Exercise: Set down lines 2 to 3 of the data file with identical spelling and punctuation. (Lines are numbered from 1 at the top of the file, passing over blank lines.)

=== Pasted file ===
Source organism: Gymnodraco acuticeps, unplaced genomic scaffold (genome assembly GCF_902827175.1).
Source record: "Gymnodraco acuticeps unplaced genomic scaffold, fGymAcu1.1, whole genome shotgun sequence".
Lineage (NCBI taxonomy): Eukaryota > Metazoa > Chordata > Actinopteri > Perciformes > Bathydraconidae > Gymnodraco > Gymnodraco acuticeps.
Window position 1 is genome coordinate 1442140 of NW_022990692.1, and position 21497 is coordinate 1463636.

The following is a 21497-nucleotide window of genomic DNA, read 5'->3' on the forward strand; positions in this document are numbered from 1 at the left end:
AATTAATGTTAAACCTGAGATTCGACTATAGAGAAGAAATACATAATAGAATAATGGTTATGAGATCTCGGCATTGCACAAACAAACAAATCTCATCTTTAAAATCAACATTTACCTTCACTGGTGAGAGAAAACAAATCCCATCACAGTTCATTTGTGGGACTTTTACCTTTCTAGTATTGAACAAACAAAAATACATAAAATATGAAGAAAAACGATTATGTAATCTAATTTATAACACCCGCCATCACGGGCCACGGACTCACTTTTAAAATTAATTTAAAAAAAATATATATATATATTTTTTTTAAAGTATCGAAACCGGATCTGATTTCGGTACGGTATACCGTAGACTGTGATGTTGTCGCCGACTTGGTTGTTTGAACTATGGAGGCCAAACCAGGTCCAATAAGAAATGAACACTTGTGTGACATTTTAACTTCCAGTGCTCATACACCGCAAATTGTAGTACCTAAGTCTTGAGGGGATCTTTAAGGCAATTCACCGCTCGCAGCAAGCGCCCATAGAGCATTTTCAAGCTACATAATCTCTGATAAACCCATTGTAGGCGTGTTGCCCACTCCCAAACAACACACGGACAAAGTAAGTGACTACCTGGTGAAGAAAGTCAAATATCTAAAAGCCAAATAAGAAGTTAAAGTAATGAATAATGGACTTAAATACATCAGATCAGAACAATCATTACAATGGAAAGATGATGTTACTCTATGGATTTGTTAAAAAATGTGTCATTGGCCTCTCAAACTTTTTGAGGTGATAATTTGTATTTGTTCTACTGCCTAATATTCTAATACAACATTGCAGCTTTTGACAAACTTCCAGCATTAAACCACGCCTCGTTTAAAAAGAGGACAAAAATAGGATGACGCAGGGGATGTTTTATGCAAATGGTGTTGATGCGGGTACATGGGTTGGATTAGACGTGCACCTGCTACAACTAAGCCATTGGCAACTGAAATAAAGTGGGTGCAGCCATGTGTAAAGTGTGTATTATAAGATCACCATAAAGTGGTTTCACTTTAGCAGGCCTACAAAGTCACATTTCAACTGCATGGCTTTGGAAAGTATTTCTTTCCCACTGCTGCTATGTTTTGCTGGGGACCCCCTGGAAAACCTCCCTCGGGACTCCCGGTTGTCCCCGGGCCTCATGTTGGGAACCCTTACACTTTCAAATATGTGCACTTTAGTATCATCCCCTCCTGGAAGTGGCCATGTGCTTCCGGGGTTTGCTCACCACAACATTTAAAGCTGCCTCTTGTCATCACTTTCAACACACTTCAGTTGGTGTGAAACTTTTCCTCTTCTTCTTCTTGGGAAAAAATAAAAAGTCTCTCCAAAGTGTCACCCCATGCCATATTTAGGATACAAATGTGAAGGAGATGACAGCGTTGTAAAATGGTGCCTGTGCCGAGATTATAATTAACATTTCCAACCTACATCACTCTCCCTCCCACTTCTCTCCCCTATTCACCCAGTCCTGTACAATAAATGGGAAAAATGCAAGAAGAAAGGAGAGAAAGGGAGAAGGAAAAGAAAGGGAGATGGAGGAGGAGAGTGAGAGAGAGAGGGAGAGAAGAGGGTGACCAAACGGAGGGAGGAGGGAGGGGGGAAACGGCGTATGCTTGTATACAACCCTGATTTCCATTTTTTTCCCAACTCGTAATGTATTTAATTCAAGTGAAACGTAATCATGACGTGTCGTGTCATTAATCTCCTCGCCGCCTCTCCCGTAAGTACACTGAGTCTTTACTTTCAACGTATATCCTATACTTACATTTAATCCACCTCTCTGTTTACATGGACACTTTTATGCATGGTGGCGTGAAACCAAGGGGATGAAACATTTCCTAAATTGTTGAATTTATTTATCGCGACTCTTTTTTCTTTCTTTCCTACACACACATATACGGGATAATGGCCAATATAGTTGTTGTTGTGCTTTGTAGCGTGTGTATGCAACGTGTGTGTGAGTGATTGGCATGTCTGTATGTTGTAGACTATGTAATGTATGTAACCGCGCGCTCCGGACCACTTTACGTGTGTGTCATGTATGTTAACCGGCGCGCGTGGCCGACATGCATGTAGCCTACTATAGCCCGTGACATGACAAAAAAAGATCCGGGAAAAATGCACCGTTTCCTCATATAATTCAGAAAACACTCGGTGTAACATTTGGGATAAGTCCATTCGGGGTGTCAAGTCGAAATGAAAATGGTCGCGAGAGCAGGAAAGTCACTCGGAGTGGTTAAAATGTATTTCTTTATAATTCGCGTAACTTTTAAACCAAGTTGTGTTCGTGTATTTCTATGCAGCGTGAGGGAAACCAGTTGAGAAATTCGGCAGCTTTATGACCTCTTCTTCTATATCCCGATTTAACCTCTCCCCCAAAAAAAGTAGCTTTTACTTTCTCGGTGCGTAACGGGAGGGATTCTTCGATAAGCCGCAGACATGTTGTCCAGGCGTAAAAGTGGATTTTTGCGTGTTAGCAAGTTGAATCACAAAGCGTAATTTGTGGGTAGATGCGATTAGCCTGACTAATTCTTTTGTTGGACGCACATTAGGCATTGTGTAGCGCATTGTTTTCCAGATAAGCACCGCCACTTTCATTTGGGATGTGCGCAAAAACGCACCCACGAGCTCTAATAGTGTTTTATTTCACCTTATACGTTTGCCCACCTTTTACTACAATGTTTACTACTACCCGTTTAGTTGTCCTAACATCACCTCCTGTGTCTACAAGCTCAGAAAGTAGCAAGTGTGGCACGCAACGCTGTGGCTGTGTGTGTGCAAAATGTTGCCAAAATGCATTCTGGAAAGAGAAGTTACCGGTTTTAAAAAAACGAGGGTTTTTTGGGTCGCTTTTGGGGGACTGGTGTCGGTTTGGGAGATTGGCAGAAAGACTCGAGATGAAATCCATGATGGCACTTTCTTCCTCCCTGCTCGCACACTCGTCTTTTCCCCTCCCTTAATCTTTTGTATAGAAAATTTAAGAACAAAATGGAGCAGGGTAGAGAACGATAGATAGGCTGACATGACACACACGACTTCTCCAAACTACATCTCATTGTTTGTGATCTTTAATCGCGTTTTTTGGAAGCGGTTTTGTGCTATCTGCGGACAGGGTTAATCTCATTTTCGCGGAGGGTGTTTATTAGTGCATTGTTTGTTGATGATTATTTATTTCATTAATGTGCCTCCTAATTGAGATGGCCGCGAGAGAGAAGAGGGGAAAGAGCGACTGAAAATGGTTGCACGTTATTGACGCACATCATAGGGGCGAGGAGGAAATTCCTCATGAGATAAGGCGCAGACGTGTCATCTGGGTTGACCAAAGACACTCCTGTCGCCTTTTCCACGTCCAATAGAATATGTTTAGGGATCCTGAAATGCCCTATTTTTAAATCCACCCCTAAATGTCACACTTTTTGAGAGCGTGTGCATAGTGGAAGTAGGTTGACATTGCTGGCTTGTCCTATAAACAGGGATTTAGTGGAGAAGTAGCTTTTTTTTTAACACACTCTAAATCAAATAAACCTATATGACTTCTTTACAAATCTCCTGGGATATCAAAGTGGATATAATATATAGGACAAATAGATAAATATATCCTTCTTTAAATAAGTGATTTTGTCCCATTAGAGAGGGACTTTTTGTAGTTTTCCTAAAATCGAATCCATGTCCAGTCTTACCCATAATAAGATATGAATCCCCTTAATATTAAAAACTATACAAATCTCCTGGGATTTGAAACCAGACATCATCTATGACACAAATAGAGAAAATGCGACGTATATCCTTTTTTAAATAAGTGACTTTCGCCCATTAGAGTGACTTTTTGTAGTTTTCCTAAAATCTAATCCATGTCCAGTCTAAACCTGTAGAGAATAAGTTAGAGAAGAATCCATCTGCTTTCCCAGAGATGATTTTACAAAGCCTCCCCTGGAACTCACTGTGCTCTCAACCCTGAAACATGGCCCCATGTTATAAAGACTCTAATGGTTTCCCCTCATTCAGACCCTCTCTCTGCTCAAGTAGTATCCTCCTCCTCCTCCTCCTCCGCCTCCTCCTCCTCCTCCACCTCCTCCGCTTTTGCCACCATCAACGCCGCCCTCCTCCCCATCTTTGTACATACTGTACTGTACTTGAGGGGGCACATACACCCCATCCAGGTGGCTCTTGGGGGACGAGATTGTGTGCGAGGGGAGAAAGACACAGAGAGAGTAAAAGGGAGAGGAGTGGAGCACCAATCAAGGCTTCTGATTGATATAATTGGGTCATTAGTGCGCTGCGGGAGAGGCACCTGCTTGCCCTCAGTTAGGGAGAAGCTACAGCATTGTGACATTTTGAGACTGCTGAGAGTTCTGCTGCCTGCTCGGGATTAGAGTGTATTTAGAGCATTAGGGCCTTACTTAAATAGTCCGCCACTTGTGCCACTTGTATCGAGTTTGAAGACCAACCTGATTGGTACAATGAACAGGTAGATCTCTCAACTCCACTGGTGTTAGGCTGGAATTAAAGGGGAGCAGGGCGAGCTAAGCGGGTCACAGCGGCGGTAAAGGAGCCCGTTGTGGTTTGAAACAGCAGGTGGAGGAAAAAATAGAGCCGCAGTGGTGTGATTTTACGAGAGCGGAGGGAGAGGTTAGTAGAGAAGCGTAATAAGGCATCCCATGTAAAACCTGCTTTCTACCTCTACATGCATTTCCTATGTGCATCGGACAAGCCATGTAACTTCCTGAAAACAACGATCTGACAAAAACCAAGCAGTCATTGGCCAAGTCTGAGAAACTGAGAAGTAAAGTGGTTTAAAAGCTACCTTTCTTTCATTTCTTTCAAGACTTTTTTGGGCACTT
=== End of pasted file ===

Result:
Source record: "Gymnodraco acuticeps unplaced genomic scaffold, fGymAcu1.1, whole genome shotgun sequence".
Lineage (NCBI taxonomy): Eukaryota > Metazoa > Chordata > Actinopteri > Perciformes > Bathydraconidae > Gymnodraco > Gymnodraco acuticeps.